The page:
The Electron. Electrons are extremely small negatively charged particles of matter found in the atom. Positrons are electrons traveling backwards in time. Electrons, positrons, neutrons and protons comprise the basic building blocks of the atom. Electrons exist at the valence rings while neutrons and protons make up the inner nucleus. Electrons, positrons, neutrons and protons are among the smallest particles of the atom that we can identify. The definition of the atom is that it is simple rather than complex. Yet atoms are in fact complex in that they are made up of more than one part. Electrons determine how atoms behave with respect to one another. Freeman Dyson claimed electrons are active agents making conscious choices. Electrons exit the universe through the nucleus and then re-enter according to the valence waves described by Schrödinger’s probabilistic wave equation—like the waves that occur when an electron is dropped into an ocean. This allows electrons to be described as both particles and waves. Photons surf the waves and therefore may also be considered both particles and waves.
Preparing to Leap. In 1900 Planck discovered energy exists in discrete packets or quanta as defined by Planck’s constant. Heisenberg argued there was no evidence that electrons are actually orbiting the nuclei—although he knew the solar system atomic model was biting in the right direction. In 1926 Max Born argued that Schrödinger’s wave equation be interpreted probabilistically with the wave crests representing the highest probabilities coinciding with the discrete electron orbits of the solar system model. Imagine dropping a pebble onto a four-dimensional quantum soap bubble. The waves represent the probability of finding an electron at any given point within the atom—thus revealing that the certainty of temporal ordering or causality fails within the atom. And since Planck’s constant is a cosmic fixedpoint, we can say that causality ceases at the spacetime boundary of Planck’s constant.
The Quantum Leap. A quantum leap occurs when an electron leaps from one valence ring to another. Here it is used metaphorically to represent the leap from one paradigm to another. Ernest Rutherford proposed a solar system atomic model in 1911 based on the revelation that both the solar system and the atom have nuclei containing about 99.9 percent of the mass and occupying about one-billionth of the spherical space. Niels Bohr soon realized that electrons are held in orbit electromagnetically rather than gravitationally. Bohr then quantized Rutherford’s atomic model so as to produce a model with discrete electron orbits known as valence rings. Prince Louis de Broglie argued that matter has both wavelike and particlelike properties. In 1925 Erwin Schrödinger constructed an atomic model based on de Broglie’s concept of matter waves—while Werner Heisenberg constructed a model based on algebraic matrices of infinite dimension. Paul Dirac then nailed down quantum theory once and for all by proving that the two are equivalent. As we know—televisions, computers and laser disk players are all based on quantum theory.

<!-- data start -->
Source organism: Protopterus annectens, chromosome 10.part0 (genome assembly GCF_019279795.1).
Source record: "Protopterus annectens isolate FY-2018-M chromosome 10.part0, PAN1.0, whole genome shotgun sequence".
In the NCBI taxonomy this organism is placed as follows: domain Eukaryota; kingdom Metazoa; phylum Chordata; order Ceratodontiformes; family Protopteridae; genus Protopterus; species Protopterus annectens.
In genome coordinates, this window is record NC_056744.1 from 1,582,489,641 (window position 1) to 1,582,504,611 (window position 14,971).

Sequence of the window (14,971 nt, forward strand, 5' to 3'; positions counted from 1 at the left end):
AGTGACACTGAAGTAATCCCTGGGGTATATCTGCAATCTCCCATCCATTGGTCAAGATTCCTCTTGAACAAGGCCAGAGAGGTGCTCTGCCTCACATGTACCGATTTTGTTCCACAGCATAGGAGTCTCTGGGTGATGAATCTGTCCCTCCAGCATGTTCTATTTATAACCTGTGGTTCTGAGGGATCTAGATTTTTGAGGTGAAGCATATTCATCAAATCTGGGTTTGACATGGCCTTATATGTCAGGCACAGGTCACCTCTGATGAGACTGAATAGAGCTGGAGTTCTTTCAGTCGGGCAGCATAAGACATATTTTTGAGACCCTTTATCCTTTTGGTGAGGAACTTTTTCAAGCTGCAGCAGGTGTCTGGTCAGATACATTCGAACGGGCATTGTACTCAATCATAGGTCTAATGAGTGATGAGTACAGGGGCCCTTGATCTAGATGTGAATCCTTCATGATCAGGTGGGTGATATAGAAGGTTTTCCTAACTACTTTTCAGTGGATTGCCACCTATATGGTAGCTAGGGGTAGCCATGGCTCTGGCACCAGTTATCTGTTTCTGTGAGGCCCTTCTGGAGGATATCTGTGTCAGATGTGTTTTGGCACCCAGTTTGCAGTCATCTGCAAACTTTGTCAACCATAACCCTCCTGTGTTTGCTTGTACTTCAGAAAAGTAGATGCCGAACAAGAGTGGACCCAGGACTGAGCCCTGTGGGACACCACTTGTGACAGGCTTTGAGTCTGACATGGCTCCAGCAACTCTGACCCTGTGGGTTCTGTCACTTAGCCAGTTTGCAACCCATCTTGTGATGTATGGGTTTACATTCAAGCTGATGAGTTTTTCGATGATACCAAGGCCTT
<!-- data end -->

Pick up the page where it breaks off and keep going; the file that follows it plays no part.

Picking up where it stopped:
Heisenberg’s Uncertainty Principle. The uncertainty principle in 1927 refers to a variety of mathematical inequalities which contend that there is a fundamental limit to the precision with which certain pairs of physical properties of a particle can be known. Complementary variables include the position and momentum of a given particle. Heisenberg proved that the more precisely the position of a particle is known, the less exactly its momentum can also be known. John Gribbin wrote in his 1998 book Q is for Quantum that nobody has ever formulated a formal definition accurately characterizing the essence of the uncertainty principle. Therefore, my formal definition of the uncertainty principle is “Causality breaks down at the atomic boundary of Planck’s constant. An absence of causality means an absence of spacetime—meaning there is no spacetime inside the atom.”
Schrödinger’s Cat. Schrödinger put forth his classic cat-in-a-box thought problem in 1935 with the intention of demonstrating the absurdity of the probabilistic interpretation once and for all. A quantum-cat is placed in a box such that no one can know what is happening inside. A device releases either food or poison with equal probability, and the cat meets its fate—or does it? Schrödinger argued that the cat must be both alive and dead until the observer opens the box. This thought problem ironically leads to the counterintuitive conclusion that the observer’s consciousness is what actually determines the fate of the cat. We know for sure that consciousness determines physical reality. So Einstein’s thought problem as to whether the moon really exists when no one is looking at it is answered with an emphatic no.
Conclusion. This essay begins with a very brief history of Western philosophy. Quantum theory enables us to better comprehend innate reality. The terms quantum and atom are different ways of saying the same thing. Heisenberg’s uncertainty principle tells us there is inherent uncertainty in our perception of true reality. Schrödinger’s cat thought problem tells us consciousness determines perceived physical reality. Quantum theory is not an abstract concept but is immediate to understanding the universe and our place in it.